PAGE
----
It was a day to honour the past and celebrate the future.
A small gathering took place on the former site of the Martin Brothers Funeral Home and Crematorium on Ryder Street on Friday, in which guests paid reverence to the special meaning the site has for many Hope residents. The building is gone and all that remains of the former business is a hint of its circular driveway that would once greet guests for memorial services.
The site’s sale was finalized in March 2018, and the building’s demolition was completed several weeks ago.
But with that ending comes a new beginning. The site has been chosen for a 40-unit affordable housing building, and site preparations are underway. The project is being spearheaded by Anhart Homes, a Vancouver-based development company, and has the support of the Canadian Mortgage and Housing Corporation (CMHC).
Before moving further forward with the project, those behind the project wanted to have this small ceremony. About 30 people attended, gathering on the graveled site, with boulders and heavy machinery in the background.
“We want to honour the past use of the property as a funeral home and acknowledge that it has been a place for remembrance and mourning,” Marcie Good, communications coordinator for Anhart Homes said.
They invited members of the Chawathil First Nations to come, in hopes they would “honour the spirits that haven’t left” the area. And while the ceremony was attended by three members of the band, they chose to sing and drum a blessing for the work done by those present instead.
“What we would like to do is another ceremony without everybody here.” David Gutierrez told the crowd, on advice of an elder. “When it comes to our First Nations culture there is a real sensitivity to the work that we do. The elder talked to me and said we’re going to do another work but without all of you here, to help those who are still here. In our culture we believe that when someone passes to the other side, they don’t always know where they are, they don’t know where to go.”
He was joined by his son Sam, as well as elder Mary Sandoval.
“This is a very meaningful day for us,” Keith Wiebe said. “It goes along with the vision we have for ourselves to be a part of the community in Hope.”
Hope has become their “gold standard” from now on, he added, for the ease in business partnerships they’ve encountered here. One of those Hope people they’ve worked with is their own employee, Crystal Wiebe, who was born and raised here in Hope.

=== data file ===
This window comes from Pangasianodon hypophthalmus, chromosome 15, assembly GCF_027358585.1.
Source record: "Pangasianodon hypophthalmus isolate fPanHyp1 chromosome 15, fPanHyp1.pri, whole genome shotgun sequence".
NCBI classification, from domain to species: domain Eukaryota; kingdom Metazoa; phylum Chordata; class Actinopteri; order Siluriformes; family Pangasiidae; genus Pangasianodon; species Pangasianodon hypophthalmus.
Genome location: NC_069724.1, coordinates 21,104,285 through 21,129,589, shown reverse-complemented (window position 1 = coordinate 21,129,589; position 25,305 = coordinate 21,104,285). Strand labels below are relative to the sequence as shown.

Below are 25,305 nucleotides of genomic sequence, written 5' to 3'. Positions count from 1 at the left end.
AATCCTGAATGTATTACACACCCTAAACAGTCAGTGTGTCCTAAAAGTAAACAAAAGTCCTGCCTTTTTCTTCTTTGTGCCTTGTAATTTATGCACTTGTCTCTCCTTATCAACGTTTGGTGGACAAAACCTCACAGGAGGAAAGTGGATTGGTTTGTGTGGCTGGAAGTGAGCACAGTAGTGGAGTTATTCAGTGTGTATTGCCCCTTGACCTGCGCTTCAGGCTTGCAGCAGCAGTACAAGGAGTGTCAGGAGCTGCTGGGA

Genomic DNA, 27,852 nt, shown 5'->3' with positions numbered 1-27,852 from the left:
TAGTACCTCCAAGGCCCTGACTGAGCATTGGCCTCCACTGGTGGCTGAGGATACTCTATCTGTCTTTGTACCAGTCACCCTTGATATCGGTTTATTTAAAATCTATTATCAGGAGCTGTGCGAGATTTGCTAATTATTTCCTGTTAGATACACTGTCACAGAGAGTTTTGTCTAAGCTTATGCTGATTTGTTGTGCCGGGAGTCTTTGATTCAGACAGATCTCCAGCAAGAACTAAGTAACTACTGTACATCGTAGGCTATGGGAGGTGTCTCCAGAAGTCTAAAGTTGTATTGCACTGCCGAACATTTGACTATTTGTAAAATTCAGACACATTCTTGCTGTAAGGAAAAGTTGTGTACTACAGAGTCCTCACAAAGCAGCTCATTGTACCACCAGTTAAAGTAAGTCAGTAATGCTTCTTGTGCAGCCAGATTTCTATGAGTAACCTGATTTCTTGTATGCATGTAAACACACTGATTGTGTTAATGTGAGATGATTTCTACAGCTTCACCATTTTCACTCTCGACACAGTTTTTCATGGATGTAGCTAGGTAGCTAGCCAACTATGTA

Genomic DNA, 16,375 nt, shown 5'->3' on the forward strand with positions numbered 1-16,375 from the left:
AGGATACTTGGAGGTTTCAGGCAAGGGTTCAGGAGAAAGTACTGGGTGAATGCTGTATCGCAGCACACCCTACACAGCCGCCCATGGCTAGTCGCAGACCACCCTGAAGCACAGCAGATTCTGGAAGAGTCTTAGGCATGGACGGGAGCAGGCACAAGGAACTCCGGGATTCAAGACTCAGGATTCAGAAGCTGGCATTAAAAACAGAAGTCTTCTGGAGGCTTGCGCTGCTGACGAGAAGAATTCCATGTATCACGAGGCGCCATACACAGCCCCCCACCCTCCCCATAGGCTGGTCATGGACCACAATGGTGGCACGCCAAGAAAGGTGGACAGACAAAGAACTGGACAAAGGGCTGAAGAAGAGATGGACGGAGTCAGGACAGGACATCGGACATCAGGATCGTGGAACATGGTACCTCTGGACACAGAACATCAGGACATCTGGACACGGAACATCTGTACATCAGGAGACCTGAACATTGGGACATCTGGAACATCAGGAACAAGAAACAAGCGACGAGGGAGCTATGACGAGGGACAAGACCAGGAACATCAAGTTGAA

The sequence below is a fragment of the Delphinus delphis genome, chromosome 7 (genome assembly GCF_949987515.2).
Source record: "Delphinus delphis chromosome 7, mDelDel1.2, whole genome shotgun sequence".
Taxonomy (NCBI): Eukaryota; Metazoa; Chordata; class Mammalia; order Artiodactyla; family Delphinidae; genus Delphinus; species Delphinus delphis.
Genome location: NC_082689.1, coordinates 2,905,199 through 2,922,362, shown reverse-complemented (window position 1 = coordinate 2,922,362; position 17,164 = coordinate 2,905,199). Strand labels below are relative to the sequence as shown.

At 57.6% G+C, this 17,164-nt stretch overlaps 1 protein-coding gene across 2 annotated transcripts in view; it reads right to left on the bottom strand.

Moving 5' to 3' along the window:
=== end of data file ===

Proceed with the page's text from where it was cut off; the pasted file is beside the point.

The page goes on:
“Today is important for me,” she said. “I know this site has a lot of significance to people in Hope. We are here to honour the past and celebrate what’s coming.”
What’s coming is a CMHC-approved affordable housing plan that will encompass 40 units. Thirty one of them will be studio apartments, six will be two-bedroom suites, and three will be three-bedroom suits. There will also be space for amenities for residents. Currently, the plan is to have the building sit on the north side of the lot, with parking space between the building and the church to south.
“There is a significant housing shortage in Hope,” Wiebe said, and as the company was looking for potential places to build this housing project, Hope eventually became part of the conversation.
“This was listed, and it was the right price,” Wiebe said, looking around the lot.
Affordable housing is (check this fact) regulated by CMHC and the standard is 90 per cent of the market price. But what it really comes down to is what the applicant is able to pay, she explained.
They will be taking applications beginning in September or October, Wiebe says, and while the site is being prepared, the modular structure is being built off site. The site could be ready for residents by spring next year.
Anhart Community Housing is a community-contribution company owned by Anhart Community Housing Society, a charitable organization based in Vancouver. They have owned and operated affordable rental housing since 2002.
While larger cities are commonly considered for affordable housing projects, smaller towns like Hope have an equal need for its residents, Wiebe said.